Biological, evolutionary and cultural reasons can explain this double pattern, say López et al. According to these authors, the most important shift that has occurred in our society in recent years is that women can take the initiative in sex, can freely agree or refuse, and have ceased to conform with the role assigned to them by traditional societies: “say no to men unless it is in the context of heterosexual marriage and with the purpose of having children.”8
One of the most extensively studied risk factors for early sexual debut is alcohol and substance use. Several studies demonstrate that there is a tendency to increased drug use when there is perceived potential for sexual encounters in night recreational settings. Many young individuals appreciate substances (especially alcohol, but also others like marihuana, cocaine or MDMA) for their role in facilitating sexual exploits, and use them for a wide range of objectives that go from loosening up to complete loss of inhibition. When interviewed for a recent study, adolescents admitted that the best way to hook up was to go straight to specific venues where they know patrons are commonly under the influence of drugs or alcohol.10,11
Alcohol is the substance preferred by adolescents because it facilitates sex and engagement in riskier behaviours and increases arousal. The second most-valued substance is cocaine because it helps prolong sexual intercourse.
But there is also evidence of the negative repercussions of the association between substance use and sexual activity. These are due to the lowered risk perception that results from using these substances, which increases the probability of engaging in unprotected sex and in turn results in a greater number of unwanted pregnancies and sexually transmitted diseases.12 Drug use is also associated with ephemeral sexual experiences such as "one-night stands".13
The National Institute on Alcohol Abuse and Alcoholism of the United States has reported that individuals with alcohol use disorders have a higher probability of becoming infected by human immunodeficiency virus (HIV) and acquiring other sexually transmitted diseases than the general population due to having unprotected sex, multiple partners, sex with sex workers, and sex in exchange for alcohol or drugs.14
Calafat et al conducted two studies that concluded that women are more aware than men of the risks involved in having sex under the influence of alcohol, yet this was not associated with taking preventive measures. We ought to mention that they found an association between alcohol use and engagement in risk behaviours, especially in first-time sexual experiences.10,11 A recent study showed that while women used drugs less and were more aware of potential negative consequences, there was no difference between the sexes in the use of condoms or birth control methods nor in engagement in sexual activity they later regretted, although males did have sex under the influence of alcohol or drugs more often.11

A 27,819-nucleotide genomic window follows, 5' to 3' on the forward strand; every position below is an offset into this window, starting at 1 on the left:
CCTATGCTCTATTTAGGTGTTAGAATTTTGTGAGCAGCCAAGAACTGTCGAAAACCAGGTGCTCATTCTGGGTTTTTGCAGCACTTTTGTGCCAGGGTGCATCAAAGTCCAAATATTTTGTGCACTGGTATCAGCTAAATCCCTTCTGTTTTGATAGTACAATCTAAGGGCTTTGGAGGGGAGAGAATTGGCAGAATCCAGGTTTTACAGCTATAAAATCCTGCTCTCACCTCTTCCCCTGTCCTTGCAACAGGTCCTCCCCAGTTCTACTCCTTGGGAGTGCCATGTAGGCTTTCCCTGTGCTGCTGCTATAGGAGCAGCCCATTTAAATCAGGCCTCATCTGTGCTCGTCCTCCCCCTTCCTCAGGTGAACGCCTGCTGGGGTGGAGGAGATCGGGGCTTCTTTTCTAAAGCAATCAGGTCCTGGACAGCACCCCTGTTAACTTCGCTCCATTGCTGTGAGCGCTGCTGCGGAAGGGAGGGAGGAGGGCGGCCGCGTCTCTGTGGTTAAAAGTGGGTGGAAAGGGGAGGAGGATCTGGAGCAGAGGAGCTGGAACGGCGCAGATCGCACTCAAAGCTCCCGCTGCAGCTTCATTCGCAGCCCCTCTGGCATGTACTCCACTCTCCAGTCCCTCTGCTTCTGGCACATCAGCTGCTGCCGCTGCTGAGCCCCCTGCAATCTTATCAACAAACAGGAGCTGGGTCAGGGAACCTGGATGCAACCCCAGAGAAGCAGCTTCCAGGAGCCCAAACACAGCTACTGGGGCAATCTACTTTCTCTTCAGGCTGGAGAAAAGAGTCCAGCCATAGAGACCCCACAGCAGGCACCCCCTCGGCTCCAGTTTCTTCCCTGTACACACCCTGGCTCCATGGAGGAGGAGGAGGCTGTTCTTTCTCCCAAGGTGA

Our data are consistent with other studies that support that the use of substances such as alcohol, marihuana, cocaine or MDMA before age 16 years is associated with sexual debut at younger ages. Furthermore, adolescents that used drugs in the context of partying had had more sexual partners, and may have even bought sex.12 There is also evidence of a positive correlation between drug use and the use of emergency contraception.15
Drug use is known to loosen sexual inhibitions and consequently leads to engaging in reckless and unprotected sexual activity. In a recent study, 46.75% of adolescents acknowledged that drugs and alcohol had played a role in their engagement in unprotected sex. Yet, in the 12 months preceding the survey, 8.2% had engaged in sexual activity that they came to regret due to substance use, and 24.5% had been tested for STIs, which demonstrates awareness of the risks involved in engaging in these sexual behaviours.
The relaxation, euphoria, disinhibition, loss of self-control and lowered risk perception induced by psychoactive substances lead individuals that use them to be less careful and forget the safe-sex messages that they would have put into practise had they remained sober.13